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Fentanyl vs. Heroin: An Opioid Comparison

Heroin is an opiate, and Fentanyl is an opioid. Both opiates and opioids affect the brain in the same way, and addiction to either looks remarkably similar. Therefore, both heroin and Fentanyl can be referred to as opioids, and the identification would still be correct. These drugs are very potent, addicting, and will cause a long-term addiction to occur. Most often for many years and even decades. Both Fentanyl and heroin are narcotic drugs. They work by binding to the opioid receptors in the brain that receive pain messages, then flood the person’s system with endorphins and dopamine to numb the pain. While both drugs are extremely dangerous, they also have their marked differences. Both heroin and Fentanyl are incredibly potent to the point where they can be lethal in just a single dose. Fentanyl vs. Heroin: An Opioid Comparison

Fentanyl: What You Need to Know

Fentanyl is a synthetic opioid, not made from morphine and the opposite of heroin. It is a Schedule II drug, and it is only prescribed for medical pain management. It is legal to have with a valid prescription. In general, it is not prescribed for acute pain but to minimize chronic and debilitating pain from severe injury or diseases. Fentanyl is also much more powerful than all other opioids. It is ten-to-twenty times more potent than heroin and a hundred-to-fifty times more potent than morphine. This is why Fentanyl is such an extremely deadly and dangerous drug. Legal Fentanyl is available as skin absorbing patches, lozenges, pills, or injections. Illegal Fentanyl is produced in Mexico and China with the singular purpose of causing addiction. It is sold as a powder or tablet.

Heroin: An Overview

Heroin is made from morphine, a natural substance derived from the seeds of opium poppy plants. The drug is considered a Schedule I drug, which means that it is never used for medical purposes, and addiction is highly likely. In addition, heroin is made illegally and cannot be purchased legally. Heroin is sold as ‘Black tar’ heroin on the west coast and as a white or brown powder on the east coast of the United States. Powder versions of heroin are the most typical globally. To get high, heroin users will end up as junkies, injecting it, but begin by smoking or snorting it.

The number of heroin-involved overdose deaths was more than seven times higher in 2019 than in 1999. Nearly a third of all opioid deaths involved heroin. (CDC)

Why Is Fentanyl Stronger than Heroin?

Heroin differs in strength from Fentanyl as a result of its chemical structures. Heroin and Fentanyl will each form bonds with the brain’s mu-opioid receptor, but Fentanyl crosses the blood barrier to the brain quicker than heroin and morphine; recall that heroin is made from morphine. Additionally, since the brain contains high volumes of cellular fat, it allows the synthetic makeup of the Fentanyl to pass through the blood barrier easier and get the person higher faster. As well, Fentanyl triggers the molecular chain of events that cause any type of opioid to take effect with a minuscule amount of it. It is common for people to unknowingly ingest Fentanyl since it is often passed off as pure heroin.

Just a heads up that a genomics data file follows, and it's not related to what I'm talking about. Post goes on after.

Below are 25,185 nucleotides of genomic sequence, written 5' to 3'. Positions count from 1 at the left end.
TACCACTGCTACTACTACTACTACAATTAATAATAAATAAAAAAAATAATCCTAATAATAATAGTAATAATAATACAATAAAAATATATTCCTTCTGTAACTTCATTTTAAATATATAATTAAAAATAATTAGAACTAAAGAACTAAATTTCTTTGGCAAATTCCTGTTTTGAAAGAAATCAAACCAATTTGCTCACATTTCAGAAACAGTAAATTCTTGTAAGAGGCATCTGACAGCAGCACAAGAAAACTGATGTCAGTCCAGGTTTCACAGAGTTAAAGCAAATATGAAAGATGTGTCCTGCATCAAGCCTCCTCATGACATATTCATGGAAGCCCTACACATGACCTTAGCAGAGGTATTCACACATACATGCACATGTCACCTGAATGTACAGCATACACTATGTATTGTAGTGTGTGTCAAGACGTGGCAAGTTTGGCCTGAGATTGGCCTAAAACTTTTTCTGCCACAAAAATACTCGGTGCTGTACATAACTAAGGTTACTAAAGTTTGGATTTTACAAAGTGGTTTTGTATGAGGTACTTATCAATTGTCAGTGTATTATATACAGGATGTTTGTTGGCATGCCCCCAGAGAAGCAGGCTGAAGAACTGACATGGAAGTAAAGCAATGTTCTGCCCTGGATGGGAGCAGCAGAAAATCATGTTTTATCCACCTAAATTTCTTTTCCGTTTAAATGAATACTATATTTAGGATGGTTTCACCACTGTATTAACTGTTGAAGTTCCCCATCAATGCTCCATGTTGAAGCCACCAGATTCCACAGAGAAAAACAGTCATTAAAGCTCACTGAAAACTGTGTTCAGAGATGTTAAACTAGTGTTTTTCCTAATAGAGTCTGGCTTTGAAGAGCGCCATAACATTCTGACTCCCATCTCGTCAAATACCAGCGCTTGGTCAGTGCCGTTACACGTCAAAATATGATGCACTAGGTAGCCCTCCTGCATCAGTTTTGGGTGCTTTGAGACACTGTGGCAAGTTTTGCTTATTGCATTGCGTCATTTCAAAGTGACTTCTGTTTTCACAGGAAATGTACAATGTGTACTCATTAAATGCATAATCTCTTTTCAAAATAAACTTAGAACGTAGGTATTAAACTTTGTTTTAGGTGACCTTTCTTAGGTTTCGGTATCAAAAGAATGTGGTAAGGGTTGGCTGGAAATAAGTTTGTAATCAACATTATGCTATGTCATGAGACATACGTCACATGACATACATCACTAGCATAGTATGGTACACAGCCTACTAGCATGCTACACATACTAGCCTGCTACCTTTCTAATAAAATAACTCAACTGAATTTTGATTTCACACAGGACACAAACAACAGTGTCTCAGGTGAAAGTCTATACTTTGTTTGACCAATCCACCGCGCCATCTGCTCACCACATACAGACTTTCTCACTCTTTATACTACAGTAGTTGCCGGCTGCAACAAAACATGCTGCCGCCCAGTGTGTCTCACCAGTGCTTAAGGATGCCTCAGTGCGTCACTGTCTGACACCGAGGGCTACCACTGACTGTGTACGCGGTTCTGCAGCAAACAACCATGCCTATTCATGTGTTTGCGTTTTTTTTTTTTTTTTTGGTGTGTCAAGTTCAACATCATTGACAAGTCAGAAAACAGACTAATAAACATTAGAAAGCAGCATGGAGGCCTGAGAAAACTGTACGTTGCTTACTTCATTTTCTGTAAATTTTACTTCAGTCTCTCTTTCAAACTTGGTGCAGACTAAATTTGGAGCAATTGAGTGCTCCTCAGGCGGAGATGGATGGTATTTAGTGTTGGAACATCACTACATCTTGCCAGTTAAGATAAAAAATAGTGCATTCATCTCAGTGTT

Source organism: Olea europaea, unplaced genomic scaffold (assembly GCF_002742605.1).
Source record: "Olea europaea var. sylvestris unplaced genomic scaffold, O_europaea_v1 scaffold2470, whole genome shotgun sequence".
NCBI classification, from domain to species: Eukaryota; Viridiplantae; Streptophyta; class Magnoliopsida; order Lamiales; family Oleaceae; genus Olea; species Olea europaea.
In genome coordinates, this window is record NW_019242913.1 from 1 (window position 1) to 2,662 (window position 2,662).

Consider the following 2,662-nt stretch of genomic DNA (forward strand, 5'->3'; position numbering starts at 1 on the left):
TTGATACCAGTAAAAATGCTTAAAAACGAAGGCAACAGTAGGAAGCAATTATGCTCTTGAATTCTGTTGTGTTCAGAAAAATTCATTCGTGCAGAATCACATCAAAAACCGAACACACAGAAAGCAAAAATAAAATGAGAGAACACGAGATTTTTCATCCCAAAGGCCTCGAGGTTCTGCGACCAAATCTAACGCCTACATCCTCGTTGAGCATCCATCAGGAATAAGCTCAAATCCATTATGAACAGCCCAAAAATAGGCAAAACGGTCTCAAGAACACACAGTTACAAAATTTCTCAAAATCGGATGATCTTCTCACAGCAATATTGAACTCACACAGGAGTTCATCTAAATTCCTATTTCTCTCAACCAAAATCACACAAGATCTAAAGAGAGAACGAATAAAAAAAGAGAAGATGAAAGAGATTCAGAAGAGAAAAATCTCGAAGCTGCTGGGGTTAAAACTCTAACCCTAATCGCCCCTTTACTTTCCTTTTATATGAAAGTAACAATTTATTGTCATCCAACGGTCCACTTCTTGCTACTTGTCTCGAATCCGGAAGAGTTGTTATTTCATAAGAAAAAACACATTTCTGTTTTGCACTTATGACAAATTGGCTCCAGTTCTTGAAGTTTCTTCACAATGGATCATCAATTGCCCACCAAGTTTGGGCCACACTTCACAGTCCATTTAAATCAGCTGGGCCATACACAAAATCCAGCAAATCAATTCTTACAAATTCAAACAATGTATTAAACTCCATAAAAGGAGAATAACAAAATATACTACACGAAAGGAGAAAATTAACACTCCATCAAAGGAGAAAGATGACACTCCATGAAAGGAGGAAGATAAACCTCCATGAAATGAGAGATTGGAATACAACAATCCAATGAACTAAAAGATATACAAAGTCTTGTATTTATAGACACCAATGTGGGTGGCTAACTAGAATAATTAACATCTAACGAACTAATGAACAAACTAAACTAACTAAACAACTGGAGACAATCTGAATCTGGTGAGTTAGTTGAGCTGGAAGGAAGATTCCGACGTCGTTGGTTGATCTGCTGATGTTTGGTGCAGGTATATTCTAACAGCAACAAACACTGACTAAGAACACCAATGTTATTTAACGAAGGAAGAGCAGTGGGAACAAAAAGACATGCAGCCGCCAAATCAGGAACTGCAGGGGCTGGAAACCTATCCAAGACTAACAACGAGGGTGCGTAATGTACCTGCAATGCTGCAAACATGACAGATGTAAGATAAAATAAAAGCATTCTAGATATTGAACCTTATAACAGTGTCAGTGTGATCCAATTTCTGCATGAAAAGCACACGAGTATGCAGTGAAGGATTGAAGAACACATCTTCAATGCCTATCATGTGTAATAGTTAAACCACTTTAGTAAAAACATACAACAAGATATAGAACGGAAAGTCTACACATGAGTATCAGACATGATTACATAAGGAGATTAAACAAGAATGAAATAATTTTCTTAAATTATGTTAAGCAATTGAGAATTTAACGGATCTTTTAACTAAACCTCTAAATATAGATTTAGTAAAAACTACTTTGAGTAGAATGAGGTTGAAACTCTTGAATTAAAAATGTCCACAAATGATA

What is the Best Treatment For Heroin and Fentanyl Addiction?

Both Heroin and Fentanyl will cause severe physical dependence, and the only way to help someone begin to end the addiction to either is through medically supervised opioid detox. Specialized opioid replacement medications that minimize and ease opioid withdrawal symptoms are necessary, or the person will return to using.  Medications prescribed in detox are referred to as medication-assisted treatment or MAT. Evoke Wellness offers MAT detox and treatment options The National Institute on Drug Abuse Explains Heroin and Fentanyl Withdrawal Symptoms

People addicted to an opioid [heroin, Fentanyl, prescription pain killers] who stop using the drug can have severe withdrawal symptoms that begin as early as a few hours after the drug was last taken. The symptoms include muscle and bone pain, sleep problems, diarrhea and vomiting, cold flashes with goosebumps, uncontrollable leg movements, and severe cravings. (NIDA)

Evoke Wellness Provides Opioid Addiction Treatment and Detox

Upon admission at one of our Evoke facilities, an addiction specialist and physician will design a unique plan for medically supervised detoxification. First, the medical doctors and psychiatric staff will prescribe fast-acting medications that are safe to help you or your family member be as comfortable and withdrawal symptom-free as possible. Next, the patient will receive a personalized treatment plan that reflects the patient’s unique histories and therapy needs. We also provide individual and group therapy sessions beginning in detox. Finally, a smooth transition occurs into your next treatment program, either as an inpatient, outpatient, or intensive outpatient, to help you remain in recovery. Call Right Now to Enter Detox Today!